- Coke, semi-coke: $342 million (down -21.2%)
- Petroleum oil residues: $159.9 million (down -23.6%)
- Coal tar oils (high temperature distillation): $85.1 million (up 30.7%)
- Petroleum jelly, mineral waxes: $69.5 million (up 172.5%)
- Electrical energy: $55.7 million (up 66.6%)
- Tar pitch, coke: $30.1 million (down -23.3%)
Among these import subcategories, Brazilian purchases of petroleum jelly and mineral waxes (up 172.5%), electrical energy (up 66.6%) then high temperature distilled coal tar oils (up 30.7%) grew from 2019 to 2020.
These amounts and the percentage gains within parenthesis clearly show where the strongest demand lies for different types of mineral fuels-related imports among Brazilian businesses and consumers.
In 2020, Brazilian importers spent the most on the following 10 subcategories of imported organic chemicals.
- Heterocyclics, nucleic acids: US$2.6 billion (down -5.8% from 2019)
- Organo-sulphur compounds: $686 million (up 2.3%)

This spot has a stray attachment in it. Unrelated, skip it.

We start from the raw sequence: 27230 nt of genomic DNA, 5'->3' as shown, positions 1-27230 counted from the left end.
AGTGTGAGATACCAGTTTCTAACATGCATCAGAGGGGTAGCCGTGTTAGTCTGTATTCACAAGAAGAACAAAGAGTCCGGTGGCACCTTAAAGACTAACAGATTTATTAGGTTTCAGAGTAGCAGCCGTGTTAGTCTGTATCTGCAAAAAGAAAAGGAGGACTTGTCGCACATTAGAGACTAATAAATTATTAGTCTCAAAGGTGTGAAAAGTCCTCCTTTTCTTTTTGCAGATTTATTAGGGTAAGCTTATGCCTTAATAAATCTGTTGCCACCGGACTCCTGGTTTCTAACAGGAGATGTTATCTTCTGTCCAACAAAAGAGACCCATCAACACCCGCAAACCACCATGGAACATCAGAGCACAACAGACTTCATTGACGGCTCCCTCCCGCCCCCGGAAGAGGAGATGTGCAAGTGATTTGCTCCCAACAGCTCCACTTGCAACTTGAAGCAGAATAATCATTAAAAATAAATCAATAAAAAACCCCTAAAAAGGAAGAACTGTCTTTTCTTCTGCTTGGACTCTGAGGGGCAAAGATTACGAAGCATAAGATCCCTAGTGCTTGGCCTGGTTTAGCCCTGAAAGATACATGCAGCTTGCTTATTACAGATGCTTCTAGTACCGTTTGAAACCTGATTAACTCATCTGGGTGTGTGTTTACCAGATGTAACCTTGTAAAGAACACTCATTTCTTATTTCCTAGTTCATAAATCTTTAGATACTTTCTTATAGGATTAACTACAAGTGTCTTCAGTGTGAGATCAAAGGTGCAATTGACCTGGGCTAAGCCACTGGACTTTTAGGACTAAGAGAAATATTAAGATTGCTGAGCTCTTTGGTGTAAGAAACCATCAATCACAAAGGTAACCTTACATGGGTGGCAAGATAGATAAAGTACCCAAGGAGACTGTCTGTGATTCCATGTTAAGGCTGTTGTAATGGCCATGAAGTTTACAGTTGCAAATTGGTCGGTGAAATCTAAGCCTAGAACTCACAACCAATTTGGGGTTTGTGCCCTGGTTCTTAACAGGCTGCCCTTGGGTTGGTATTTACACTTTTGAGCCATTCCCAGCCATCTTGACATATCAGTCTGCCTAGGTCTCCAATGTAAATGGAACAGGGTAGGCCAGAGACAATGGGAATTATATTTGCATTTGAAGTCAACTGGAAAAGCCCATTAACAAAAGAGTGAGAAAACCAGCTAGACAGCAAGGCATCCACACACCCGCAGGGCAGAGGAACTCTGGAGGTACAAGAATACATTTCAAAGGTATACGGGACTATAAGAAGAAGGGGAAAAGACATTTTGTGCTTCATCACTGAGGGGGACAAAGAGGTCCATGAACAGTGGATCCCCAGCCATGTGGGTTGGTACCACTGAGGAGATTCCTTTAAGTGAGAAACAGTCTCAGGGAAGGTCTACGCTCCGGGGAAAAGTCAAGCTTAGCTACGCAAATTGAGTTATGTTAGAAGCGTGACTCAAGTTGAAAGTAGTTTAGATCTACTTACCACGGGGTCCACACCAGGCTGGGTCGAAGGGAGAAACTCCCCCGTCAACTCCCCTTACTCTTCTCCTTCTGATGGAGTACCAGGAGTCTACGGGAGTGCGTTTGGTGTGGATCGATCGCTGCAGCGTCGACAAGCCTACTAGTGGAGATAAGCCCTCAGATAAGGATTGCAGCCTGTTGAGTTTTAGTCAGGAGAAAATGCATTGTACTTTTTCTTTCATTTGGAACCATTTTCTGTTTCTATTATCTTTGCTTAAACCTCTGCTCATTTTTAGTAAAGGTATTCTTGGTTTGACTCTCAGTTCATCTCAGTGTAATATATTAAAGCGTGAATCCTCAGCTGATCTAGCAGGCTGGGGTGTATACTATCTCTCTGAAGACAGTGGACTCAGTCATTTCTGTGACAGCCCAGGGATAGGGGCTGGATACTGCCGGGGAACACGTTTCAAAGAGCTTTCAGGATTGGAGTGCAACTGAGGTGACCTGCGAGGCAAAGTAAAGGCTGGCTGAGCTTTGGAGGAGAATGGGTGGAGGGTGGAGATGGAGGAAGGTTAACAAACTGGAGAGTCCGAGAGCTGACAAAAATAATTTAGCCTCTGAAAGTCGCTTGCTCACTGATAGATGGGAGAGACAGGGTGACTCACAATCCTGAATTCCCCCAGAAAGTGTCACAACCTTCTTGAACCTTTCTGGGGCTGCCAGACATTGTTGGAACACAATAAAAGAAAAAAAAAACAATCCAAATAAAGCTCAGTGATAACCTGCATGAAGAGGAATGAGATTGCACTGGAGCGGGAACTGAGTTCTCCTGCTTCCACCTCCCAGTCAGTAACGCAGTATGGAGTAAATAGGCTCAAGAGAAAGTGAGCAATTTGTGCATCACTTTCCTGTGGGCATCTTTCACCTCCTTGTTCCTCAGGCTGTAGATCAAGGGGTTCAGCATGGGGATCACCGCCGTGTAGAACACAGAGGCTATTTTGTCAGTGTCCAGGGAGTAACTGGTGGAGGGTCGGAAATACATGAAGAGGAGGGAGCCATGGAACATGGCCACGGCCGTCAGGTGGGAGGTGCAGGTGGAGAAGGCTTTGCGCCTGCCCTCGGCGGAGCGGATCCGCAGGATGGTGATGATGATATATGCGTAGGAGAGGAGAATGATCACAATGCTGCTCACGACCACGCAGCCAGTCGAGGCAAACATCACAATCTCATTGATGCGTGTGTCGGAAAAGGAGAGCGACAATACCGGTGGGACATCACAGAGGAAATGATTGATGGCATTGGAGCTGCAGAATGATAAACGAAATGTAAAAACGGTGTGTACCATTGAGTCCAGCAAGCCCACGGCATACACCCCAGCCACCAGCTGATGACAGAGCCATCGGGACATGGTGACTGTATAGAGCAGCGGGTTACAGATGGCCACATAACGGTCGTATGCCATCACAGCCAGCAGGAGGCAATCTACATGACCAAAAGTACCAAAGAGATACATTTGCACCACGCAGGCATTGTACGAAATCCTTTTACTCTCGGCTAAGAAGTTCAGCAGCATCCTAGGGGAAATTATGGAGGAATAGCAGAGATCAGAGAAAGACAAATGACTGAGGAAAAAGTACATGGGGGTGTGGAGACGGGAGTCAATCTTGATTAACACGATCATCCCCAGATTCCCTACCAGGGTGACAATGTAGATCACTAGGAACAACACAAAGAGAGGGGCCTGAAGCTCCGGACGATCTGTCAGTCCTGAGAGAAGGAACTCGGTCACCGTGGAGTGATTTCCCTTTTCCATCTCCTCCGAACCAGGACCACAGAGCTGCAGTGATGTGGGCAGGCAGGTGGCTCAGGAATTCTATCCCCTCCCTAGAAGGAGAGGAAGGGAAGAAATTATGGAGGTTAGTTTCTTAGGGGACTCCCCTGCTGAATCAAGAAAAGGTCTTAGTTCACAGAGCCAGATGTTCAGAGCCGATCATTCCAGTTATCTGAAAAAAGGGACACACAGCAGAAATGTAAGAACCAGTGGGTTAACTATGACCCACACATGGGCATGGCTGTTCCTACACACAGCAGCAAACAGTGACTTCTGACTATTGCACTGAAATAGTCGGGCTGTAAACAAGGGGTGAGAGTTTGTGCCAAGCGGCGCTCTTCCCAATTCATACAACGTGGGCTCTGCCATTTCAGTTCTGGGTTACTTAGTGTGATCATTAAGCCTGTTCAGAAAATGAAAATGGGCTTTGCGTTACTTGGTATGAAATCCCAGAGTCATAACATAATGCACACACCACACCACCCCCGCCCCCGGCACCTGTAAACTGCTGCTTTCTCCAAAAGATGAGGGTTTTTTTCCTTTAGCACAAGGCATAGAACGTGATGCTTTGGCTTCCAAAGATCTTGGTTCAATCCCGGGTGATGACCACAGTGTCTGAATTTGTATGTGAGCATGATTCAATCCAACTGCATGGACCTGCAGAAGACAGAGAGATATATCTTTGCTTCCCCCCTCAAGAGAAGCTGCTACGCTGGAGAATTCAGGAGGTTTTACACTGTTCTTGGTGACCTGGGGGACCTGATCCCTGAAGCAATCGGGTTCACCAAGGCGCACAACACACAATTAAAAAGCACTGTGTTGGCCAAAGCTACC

- Miscellaneous heterocyclics: $677.3 million (down -1.5%)
- Other organo-inorganic compounds: $581.5 million (down -20.2%)
- Acyclic alcohols: $565.6 million (down -15.2%)
- Heterocyclics, oxygen: $406.1 million (down -14.9%)
- Antibiotics: $374 million (up 27.2%)
- Cyclic hydrocarbons: $373.4 million (down -11.5%)
- Nitrile-function compounds: $344.2 million (up 24.3%)
- Unsaturated acyclic mono acids: $287.1 million (down -10.3%)
Among these import subcategories, Brazilian purchases of antibiotics (up 27.2%), nitrile-function compounds (up 24.3%) then organo-sulphur compounds (up 2.3%) grew from 2019 to 2020.
These amounts and the percentages within parenthesis clearly show where the declining demand lies for different types of imported organic chemicals among Brazilian businesses and consumers.
See also Brazil’s Top 10 Major Export Companies, Brazil’s Top Trading Partners, Brazil’s Top 10 Exports and Top South American Export Countries
Central Intelligence Agency, The World Factbook: Country Profiles. Accessed on February 16, 2021
International Monetary Fund, Exchange Rates selected indicators (National Currency per U.S. dollar, period average). Accessed on February 16, 2021
International Monetary Fund, World Economic Outlook Database (GDP based on Purchasing Power Parity). Accessed on February 16, 2021
International Trade Centre, Trade Map. Accessed on February 16, 2021